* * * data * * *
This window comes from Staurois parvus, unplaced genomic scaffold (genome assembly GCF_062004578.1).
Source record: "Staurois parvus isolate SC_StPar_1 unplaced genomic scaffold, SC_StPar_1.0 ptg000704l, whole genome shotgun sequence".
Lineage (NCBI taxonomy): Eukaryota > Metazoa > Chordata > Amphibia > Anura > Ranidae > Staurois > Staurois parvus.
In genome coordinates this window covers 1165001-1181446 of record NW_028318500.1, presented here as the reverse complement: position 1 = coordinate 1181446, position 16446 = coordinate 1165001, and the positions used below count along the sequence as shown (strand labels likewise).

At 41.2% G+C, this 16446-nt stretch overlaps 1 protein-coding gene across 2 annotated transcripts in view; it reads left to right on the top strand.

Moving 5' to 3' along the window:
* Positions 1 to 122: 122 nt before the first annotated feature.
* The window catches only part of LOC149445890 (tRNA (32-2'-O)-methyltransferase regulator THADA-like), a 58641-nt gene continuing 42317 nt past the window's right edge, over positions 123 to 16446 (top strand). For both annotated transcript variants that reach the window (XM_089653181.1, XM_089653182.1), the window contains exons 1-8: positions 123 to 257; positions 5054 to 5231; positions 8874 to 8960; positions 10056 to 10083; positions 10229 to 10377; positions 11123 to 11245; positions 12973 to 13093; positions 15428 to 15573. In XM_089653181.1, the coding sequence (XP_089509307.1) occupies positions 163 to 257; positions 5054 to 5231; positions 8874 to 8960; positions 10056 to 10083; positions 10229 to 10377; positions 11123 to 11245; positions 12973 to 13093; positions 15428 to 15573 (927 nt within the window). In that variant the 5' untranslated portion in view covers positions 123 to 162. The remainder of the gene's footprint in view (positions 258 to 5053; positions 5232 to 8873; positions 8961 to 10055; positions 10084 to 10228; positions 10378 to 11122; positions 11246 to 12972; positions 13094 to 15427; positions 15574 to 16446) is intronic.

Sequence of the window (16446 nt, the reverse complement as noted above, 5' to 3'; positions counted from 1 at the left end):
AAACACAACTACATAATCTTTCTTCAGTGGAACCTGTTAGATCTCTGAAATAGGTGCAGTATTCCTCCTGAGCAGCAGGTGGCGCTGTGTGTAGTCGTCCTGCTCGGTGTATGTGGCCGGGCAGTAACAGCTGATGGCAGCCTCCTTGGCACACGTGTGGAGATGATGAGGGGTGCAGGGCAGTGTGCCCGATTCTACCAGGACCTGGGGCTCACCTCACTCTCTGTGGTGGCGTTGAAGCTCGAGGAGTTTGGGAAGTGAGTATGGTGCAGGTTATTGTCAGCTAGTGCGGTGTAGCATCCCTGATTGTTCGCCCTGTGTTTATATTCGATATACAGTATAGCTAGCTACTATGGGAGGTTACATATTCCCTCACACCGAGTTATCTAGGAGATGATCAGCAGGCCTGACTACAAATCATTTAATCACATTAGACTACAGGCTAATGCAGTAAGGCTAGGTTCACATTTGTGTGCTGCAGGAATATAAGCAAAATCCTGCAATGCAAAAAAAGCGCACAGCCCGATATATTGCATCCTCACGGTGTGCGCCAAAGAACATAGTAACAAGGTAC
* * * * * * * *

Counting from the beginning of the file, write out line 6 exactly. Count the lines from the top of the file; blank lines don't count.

Moving 5' to 3' along the window: